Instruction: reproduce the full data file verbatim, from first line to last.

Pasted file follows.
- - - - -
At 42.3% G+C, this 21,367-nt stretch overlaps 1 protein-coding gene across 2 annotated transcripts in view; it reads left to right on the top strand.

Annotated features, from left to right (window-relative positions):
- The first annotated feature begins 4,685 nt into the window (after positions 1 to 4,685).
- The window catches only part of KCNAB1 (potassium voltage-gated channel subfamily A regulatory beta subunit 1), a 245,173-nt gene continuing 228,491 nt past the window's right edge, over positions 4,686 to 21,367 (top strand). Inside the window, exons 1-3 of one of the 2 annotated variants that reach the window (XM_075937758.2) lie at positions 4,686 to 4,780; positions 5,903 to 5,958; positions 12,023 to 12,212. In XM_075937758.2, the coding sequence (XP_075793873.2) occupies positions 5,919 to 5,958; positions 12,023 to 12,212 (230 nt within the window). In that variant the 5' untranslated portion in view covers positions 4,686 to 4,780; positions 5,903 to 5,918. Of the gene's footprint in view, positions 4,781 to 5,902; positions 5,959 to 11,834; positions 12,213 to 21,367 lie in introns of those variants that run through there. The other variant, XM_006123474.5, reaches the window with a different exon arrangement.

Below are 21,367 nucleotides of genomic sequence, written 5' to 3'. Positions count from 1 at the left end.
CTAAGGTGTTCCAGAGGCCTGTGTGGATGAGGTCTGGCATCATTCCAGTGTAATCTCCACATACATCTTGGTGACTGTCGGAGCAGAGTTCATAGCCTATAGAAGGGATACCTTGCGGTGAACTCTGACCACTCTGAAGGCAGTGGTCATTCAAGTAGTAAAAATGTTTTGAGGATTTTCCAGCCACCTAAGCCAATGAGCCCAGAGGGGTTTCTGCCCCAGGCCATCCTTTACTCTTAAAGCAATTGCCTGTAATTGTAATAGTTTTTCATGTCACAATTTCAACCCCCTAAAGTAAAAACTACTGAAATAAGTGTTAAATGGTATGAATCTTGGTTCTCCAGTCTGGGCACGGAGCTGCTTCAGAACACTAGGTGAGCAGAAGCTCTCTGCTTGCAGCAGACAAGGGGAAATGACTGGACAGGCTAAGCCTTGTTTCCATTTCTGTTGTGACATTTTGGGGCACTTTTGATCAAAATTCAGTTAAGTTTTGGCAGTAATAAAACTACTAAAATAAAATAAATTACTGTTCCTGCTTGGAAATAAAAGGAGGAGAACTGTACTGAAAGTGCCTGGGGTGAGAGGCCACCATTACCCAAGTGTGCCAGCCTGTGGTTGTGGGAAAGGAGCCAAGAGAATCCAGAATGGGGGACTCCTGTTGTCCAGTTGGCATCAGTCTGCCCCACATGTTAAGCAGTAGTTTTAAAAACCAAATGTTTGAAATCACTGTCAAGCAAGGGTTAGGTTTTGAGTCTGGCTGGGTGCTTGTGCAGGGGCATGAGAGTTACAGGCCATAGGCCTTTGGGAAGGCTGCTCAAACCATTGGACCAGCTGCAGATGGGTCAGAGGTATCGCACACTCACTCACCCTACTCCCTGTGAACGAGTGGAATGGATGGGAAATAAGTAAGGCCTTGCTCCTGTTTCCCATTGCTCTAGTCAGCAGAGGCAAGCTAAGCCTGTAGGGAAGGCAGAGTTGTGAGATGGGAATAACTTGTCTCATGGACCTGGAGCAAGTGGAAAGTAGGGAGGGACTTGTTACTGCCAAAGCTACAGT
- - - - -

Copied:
At 42.3% G+C, this 21,367-nt stretch overlaps 1 protein-coding gene across 2 annotated transcripts in view; it reads left to right on the top strand.

Annotated features, from left to right (window-relative positions):
- The first annotated feature begins 4,685 nt into the window (after positions 1 to 4,685).
- The window catches only part of KCNAB1 (potassium voltage-gated channel subfamily A regulatory beta subunit 1), a 245,173-nt gene continuing 228,491 nt past the window's right edge, over positions 4,686 to 21,367 (top strand). Inside the window, exons 1-3 of one of the 2 annotated variants that reach the window (XM_075937758.2) lie at positions 4,686 to 4,780; positions 5,903 to 5,958; positions 12,023 to 12,212. In XM_075937758.2, the coding sequence (XP_075793873.2) occupies positions 5,919 to 5,958; positions 12,023 to 12,212 (230 nt within the window). In that variant the 5' untranslated portion in view covers positions 4,686 to 4,780; positions 5,903 to 5,918. Of the gene's footprint in view, positions 4,781 to 5,902; positions 5,959 to 11,834; positions 12,213 to 21,367 lie in introns of those variants that run through there. The other variant, XM_006123474.5, reaches the window with a different exon arrangement.

Below are 21,367 nucleotides of genomic sequence, written 5' to 3'. Positions count from 1 at the left end.
CTAAGGTGTTCCAGAGGCCTGTGTGGATGAGGTCTGGCATCATTCCAGTGTAATCTCCACATACATCTTGGTGACTGTCGGAGCAGAGTTCATAGCCTATAGAAGGGATACCTTGCGGTGAACTCTGACCACTCTGAAGGCAGTGGTCATTCAAGTAGTAAAAATGTTTTGAGGATTTTCCAGCCACCTAAGCCAATGAGCCCAGAGGGGTTTCTGCCCCAGGCCATCCTTTACTCTTAAAGCAATTGCCTGTAATTGTAATAGTTTTTCATGTCACAATTTCAACCCCCTAAAGTAAAAACTACTGAAATAAGTGTTAAATGGTATGAATCTTGGTTCTCCAGTCTGGGCACGGAGCTGCTTCAGAACACTAGGTGAGCAGAAGCTCTCTGCTTGCAGCAGACAAGGGGAAATGACTGGACAGGCTAAGCCTTGTTTCCATTTCTGTTGTGACATTTTGGGGCACTTTTGATCAAAATTCAGTTAAGTTTTGGCAGTAATAAAACTACTAAAATAAAATAAATTACTGTTCCTGCTTGGAAATAAAAGGAGGAGAACTGTACTGAAAGTGCCTGGGGTGAGAGGCCACCATTACCCAAGTGTGCCAGCCTGTGGTTGTGGGAAAGGAGCCAAGAGAATCCAGAATGGGGGACTCCTGTTGTCCAGTTGGCATCAGTCTGCCCCACATGTTAAGCAGTAGTTTTAAAAACCAAATGTTTGAAATCACTGTCAAGCAAGGGTTAGGTTTTGAGTCTGGCTGGGTGCTTGTGCAGGGGCATGAGAGTTACAGGCCATAGGCCTTTGGGAAGGCTGCTCAAACCATTGGACCAGCTGCAGATGGGTCAGAGGTATCGCACACTCACTCACCCTACTCCCTGTGAACGAGTGGAATGGATGGGAAATAAGTAAGGCCTTGCTCCTGTTTCCCATTGCTCTAGTCAGCAGAGGCAAGCTAAGCCTGTAGGGAAGGCAGAGTTGTGAGATGGGAATAACTTGTCTCATGGACCTGGAGCAAGTGGAAAGTAGGGAGGGACTTGTTACTGCCAAAGCTACAGT